GOG doesn't plan to offer Linux support for "foreseeable future" due to the system's architecture and the various "common distributions," according to GOG's head of marketing and PR Trevor Longino.
Speaking with GamingonLinux, Longino said Linux support is "incredibly challenging for any digital distribution company," which strives to properly test a game and provide support for the release.
"Unfortunately not much has changed in our stance towards supporting Linux in the last few months and there is one main reason for that," he said. "Since our birth over 5 years ago we have always provided full customer support for all games we have released. That is not going to change. For every game we release we provide a money-back guarantee: if we can't get the game working on the customer's computer with the help of our support team, we return the money.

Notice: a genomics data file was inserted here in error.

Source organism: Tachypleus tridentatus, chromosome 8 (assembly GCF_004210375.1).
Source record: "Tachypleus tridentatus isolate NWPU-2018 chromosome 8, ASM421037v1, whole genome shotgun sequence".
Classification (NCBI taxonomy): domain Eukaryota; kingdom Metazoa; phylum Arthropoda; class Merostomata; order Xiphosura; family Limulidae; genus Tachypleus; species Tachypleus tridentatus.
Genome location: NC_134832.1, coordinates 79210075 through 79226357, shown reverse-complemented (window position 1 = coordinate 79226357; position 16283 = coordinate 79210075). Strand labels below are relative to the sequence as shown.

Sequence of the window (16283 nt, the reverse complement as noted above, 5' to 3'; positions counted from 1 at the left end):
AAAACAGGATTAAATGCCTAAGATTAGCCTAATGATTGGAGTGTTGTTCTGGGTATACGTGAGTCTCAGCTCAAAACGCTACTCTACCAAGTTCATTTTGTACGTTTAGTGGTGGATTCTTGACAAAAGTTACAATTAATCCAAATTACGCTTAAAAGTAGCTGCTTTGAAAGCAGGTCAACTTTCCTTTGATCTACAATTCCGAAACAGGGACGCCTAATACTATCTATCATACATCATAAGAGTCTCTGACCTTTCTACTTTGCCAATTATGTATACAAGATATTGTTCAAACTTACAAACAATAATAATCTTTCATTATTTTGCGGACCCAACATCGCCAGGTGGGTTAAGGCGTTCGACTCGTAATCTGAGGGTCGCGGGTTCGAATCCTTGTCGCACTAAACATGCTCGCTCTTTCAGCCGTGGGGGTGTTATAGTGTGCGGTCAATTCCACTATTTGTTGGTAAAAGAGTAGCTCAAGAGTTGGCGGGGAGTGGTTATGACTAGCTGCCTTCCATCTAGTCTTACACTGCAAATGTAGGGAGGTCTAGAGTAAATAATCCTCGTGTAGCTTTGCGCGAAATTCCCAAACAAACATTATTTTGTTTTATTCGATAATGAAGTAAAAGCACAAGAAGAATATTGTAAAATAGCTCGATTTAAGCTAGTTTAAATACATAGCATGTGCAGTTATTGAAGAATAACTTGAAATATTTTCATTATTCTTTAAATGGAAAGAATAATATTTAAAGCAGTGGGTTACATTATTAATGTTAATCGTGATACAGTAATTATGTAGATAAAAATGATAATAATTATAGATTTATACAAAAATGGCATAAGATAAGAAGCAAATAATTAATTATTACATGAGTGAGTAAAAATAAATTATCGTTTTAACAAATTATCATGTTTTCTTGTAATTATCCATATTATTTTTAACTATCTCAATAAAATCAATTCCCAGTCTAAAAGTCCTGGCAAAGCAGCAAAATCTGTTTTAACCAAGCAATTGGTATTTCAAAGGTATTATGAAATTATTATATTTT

"The architecture of Linux with many common distros, each of them updating fairly often, makes it incredibly challenging for any digital distribution company to be able to properly test the game in question, and then provide support for the release--all of which our users are accustomed to.
"Sure, we could probably release a client and sell the games and let Linux users worry about the rest. We don't consider it, however, a viable option for the business model we have followed so far. Apparently our model has its drawbacks, as we cannot make everyone happy, but, as of now, we don't plan on introducing Linux support in the foreseeable future."